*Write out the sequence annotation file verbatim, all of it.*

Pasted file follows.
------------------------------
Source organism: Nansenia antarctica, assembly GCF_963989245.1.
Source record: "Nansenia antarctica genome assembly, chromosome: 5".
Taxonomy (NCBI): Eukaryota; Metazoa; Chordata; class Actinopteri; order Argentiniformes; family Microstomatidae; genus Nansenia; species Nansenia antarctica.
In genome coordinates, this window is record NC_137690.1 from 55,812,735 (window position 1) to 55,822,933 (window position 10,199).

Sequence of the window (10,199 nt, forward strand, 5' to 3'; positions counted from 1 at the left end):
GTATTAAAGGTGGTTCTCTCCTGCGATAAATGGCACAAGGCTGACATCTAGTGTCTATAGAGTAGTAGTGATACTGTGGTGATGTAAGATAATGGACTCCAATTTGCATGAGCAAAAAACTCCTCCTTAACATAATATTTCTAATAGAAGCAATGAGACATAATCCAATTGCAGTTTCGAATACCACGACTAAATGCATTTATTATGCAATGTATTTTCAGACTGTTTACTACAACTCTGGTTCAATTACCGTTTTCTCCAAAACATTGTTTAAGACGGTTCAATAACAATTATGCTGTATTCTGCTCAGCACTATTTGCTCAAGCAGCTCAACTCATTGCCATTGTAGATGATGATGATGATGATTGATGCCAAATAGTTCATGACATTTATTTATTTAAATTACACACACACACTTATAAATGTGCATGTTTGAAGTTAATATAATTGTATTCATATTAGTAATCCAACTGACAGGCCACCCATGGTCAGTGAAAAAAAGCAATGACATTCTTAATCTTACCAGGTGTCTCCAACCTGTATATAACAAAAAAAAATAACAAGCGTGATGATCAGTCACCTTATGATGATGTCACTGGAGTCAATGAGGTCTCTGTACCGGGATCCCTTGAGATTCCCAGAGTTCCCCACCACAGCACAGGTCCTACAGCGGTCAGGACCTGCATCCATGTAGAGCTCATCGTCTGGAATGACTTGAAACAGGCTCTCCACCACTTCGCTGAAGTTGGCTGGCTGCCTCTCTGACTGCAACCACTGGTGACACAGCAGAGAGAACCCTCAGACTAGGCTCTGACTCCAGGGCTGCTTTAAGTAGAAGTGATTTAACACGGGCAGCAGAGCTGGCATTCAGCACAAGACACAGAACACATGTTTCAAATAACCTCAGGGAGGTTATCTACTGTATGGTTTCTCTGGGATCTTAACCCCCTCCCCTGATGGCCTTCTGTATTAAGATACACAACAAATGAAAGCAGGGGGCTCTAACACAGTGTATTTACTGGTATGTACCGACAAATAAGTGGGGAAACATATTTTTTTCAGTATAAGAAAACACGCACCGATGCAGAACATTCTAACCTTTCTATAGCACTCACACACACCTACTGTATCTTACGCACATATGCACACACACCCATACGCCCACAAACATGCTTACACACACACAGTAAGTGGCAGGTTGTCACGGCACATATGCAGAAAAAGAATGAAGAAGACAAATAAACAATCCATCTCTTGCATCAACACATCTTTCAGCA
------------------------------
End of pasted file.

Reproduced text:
Source organism: Nansenia antarctica, assembly GCF_963989245.1.
Source record: "Nansenia antarctica genome assembly, chromosome: 5".
Taxonomy (NCBI): Eukaryota; Metazoa; Chordata; class Actinopteri; order Argentiniformes; family Microstomatidae; genus Nansenia; species Nansenia antarctica.
In genome coordinates, this window is record NC_137690.1 from 55,812,735 (window position 1) to 55,822,933 (window position 10,199).

Sequence of the window (10,199 nt, forward strand, 5' to 3'; positions counted from 1 at the left end):
GTATTAAAGGTGGTTCTCTCCTGCGATAAATGGCACAAGGCTGACATCTAGTGTCTATAGAGTAGTAGTGATACTGTGGTGATGTAAGATAATGGACTCCAATTTGCATGAGCAAAAAACTCCTCCTTAACATAATATTTCTAATAGAAGCAATGAGACATAATCCAATTGCAGTTTCGAATACCACGACTAAATGCATTTATTATGCAATGTATTTTCAGACTGTTTACTACAACTCTGGTTCAATTACCGTTTTCTCCAAAACATTGTTTAAGACGGTTCAATAACAATTATGCTGTATTCTGCTCAGCACTATTTGCTCAAGCAGCTCAACTCATTGCCATTGTAGATGATGATGATGATGATTGATGCCAAATAGTTCATGACATTTATTTATTTAAATTACACACACACACTTATAAATGTGCATGTTTGAAGTTAATATAATTGTATTCATATTAGTAATCCAACTGACAGGCCACCCATGGTCAGTGAAAAAAAGCAATGACATTCTTAATCTTACCAGGTGTCTCCAACCTGTATATAACAAAAAAAAATAACAAGCGTGATGATCAGTCACCTTATGATGATGTCACTGGAGTCAATGAGGTCTCTGTACCGGGATCCCTTGAGATTCCCAGAGTTCCCCACCACAGCACAGGTCCTACAGCGGTCAGGACCTGCATCCATGTAGAGCTCATCGTCTGGAATGACTTGAAACAGGCTCTCCACCACTTCGCTGAAGTTGGCTGGCTGCCTCTCTGACTGCAACCACTGGTGACACAGCAGAGAGAACCCTCAGACTAGGCTCTGACTCCAGGGCTGCTTTAAGTAGAAGTGATTTAACACGGGCAGCAGAGCTGGCATTCAGCACAAGACACAGAACACATGTTTCAAATAACCTCAGGGAGGTTATCTACTGTATGGTTTCTCTGGGATCTTAACCCCCTCCCCTGATGGCCTTCTGTATTAAGATACACAACAAATGAAAGCAGGGGGCTCTAACACAGTGTATTTACTGGTATGTACCGACAAATAAGTGGGGAAACATATTTTTTTCAGTATAAGAAAACACGCACCGATGCAGAACATTCTAACCTTTCTATAGCACTCACACACACCTACTGTATCTTACGCACATATGCACACACACCCATACGCCCACAAACATGCTTACACACACACAGTAAGTGGCAGGTTGTCACGGCACATATGCAGAAAAAGAATGAAGAAGACAAATAAACAATCCATCTCTTGCATCAACACATCTTTCAGCA